osg::Matrix::translate( 1,1,1 ) *
                                       osg::Matrix::scale( 0.5, 0.5, 0.5 ) );

Whatever matrix you pass in will be applied to the view vector in our fragment shaders, prior to projective texture mapping to the reflection texture. Our shaders are all located inside the Resources folder and complied at runtime, so if you need to modify them to support alternative reflection schemes you are free to do so.

Triton does provide a helper function to compute commonly used reflection and texture matrices for planar reflections with Triton::Ocean::ComputeReflectionMatrices(). This method will give you a 4x4 matrix to flip your scene about the local water surface, and a 3x3 matrix that can be used for texture lookups into your reflection texture. Here's some pseudo-code in OpenGL illustrating how to use it to create a valid reflection texture map and matrix suitable for Environment::SetPlanarReflectionMap().

// The following code renders models into a texture as part of the reflection map pass.

glMatrixMode(GL_MODELVIEW);
glPushMatrix();

// Apply the camera position and rotation.
glLoadIdentity();
glRotated(pitch, 1, 0, 0);
glRotated(yaw, 0, 1, 0);
glTranslated(-camX, -camY, -camZ);

// Pass the camera info to Triton
double mv[16], proj[16];
glGetDoublev(GL_MODELVIEW_MATRIX, mv);
glGetDoublev(GL_PROJECTION_MATRIX, proj);
tritonEnvironment->SetCameraMatrix(mv);
tritonEnvironment->SetProjectionMatrix(proj);

// Ask Triton for reasonable matrices to use
Triton::Matrix3 reflectTexMatrix;
Triton::Matrix4 reflectionMatrix;

if (tritonOcean->ComputeReflectionMatrices(reflectionMatrix, reflectTexMatrix))
{
    // Flip everything about the water surface
    glMultMatrixf(reflectionMatrix.ToFloatArray());

    // Activate a render to texture target for your reflection texture
    // Setting up and using an FBO is a lot of code so we're not showing
    // that here, contact support@sundog-soft.com if you need help.
    frameBufferObject->SetupRenderPass();

    // Flip the back face culling winding order, since we flipped everything
    glFrontFace(GL_CW);

    // Set up a user clipping plane to prevent reflection geometry under water
    // There are also tricks for doing this by manipulating the near clip plane
    // of your projection matrix if you want to look that up.
    double planeEq[4] = {0, 1, 0, tritonEnvironment->GetSeaLevel()};
    glClipPlane(GL_CLIP_PLANE0, planeEq);
    glEnable(GL_CLIP_PLANE0);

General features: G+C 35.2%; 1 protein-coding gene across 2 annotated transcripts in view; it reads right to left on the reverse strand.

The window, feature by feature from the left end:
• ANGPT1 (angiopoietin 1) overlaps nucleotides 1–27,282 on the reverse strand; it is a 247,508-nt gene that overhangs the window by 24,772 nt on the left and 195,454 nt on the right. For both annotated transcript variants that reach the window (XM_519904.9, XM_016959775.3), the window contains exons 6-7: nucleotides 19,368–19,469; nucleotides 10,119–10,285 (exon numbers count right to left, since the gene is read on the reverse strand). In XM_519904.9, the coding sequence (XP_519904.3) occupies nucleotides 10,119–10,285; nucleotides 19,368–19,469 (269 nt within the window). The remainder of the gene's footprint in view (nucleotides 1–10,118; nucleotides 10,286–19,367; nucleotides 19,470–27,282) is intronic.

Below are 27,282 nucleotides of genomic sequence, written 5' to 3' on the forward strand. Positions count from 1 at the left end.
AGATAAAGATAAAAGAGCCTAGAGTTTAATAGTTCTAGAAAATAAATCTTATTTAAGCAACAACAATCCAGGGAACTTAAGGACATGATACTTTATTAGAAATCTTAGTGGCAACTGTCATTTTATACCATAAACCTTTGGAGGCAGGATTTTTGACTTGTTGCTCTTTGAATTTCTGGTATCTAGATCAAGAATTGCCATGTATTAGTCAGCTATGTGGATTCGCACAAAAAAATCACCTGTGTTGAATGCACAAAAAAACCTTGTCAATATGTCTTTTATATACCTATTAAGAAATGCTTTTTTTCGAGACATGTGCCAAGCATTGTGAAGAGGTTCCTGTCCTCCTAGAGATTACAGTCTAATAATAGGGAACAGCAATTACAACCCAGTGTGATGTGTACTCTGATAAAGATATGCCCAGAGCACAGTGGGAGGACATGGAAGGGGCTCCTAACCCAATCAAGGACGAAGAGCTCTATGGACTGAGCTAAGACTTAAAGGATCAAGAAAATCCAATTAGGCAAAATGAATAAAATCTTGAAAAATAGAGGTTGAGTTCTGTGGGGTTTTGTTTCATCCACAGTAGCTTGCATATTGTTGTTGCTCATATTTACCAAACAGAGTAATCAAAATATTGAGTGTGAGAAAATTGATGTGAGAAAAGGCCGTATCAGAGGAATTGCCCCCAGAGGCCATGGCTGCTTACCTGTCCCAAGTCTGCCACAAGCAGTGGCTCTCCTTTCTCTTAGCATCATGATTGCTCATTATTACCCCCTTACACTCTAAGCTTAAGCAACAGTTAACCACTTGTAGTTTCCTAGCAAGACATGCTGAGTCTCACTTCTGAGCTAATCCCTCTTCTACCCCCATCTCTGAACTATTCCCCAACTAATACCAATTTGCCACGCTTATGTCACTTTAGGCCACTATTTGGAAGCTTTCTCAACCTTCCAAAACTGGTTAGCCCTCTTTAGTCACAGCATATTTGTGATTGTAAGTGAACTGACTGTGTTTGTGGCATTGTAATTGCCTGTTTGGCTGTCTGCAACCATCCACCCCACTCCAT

// Draw anything you want reflected in the water. Note this is additive to
    // any environmental cube map reflections you may have, so you can handle
    // sky reflections separately and less frequently.
    DrawModels(true);

    glDisable(GL_CLIP_PLANE0);

    // Close out your render texture and restore things the way they were
    frameBufferObject->EndRenderPass();

    glFrontFace(GL_CCW);

    // Give it to Triton
    tritonEnvironment->SetPlanarReflectionMap((Triton::TextureHandle)(frameBufferObject->GetTexture()),
        reflectTexMatrix);

    // Blend the reflection with other reflections 60%.
    tritonOcean->SetPlanarReflectionBlend(0.6f);
}

glPopMatrix();

Note that we also used Triton::Ocean::SetPlanarReflectionBlend() to control the strength of the planar reflections in the final output. You might use this to have stronger reflections in calm water, or to fade out reflections entirely as wave heights increase or prior to disabling your reflection pass.

Restricting Use of Computing Resources

Triton achieves its performance by using any parallel computing resources it can find, including your GPU's and multi-core CPU's. By default, it will typically max out usage of your GPU and CPU in order to render the water as fast as possible. In practice, this means more time is left each frame to render your other objects in the scene.

Some users find this behavior undesirable due to the power usage and heat generated from running your computer so hard, or perhaps it interferes with scheduling of other parallel processes in your application. We allow you to control how aggressively Triton uses your computing resources to mitigate these concerns.

If you need to preserve CPU resources, Triton::Environment::EnableOpenMP() may be used to prevent use of OpenMP to split up intensive loops across multiple cores. This will restrict Triton to using the core it was invoked on, unless Triton is falling back to CPU-based FFT computations.

If you need to preserve GPU resources, you may want to disable Triton's use of CUDA, OpenCL, and DirectX11 Compute Shaders to force all FFT computations to happen on the CPU instead. The config settings disable-cuda, disable-opencl, and disable-compute-shader in resources/triton.config may be used to achieve this.

Using linear color space with Triton

If your application renders its scene internally in linear color space, you'll need to tell Triton to correct its shaders to remove the effects of gamma correction as well.

The method Triton::Ocean::SetLinearColorSpace() may be used for this purpose. If set to true, the ocean surface colors will be raised to the power of 2.2 (which un-does gamma correction of 2.2.) If false, the ocean surface colors are left unchanged.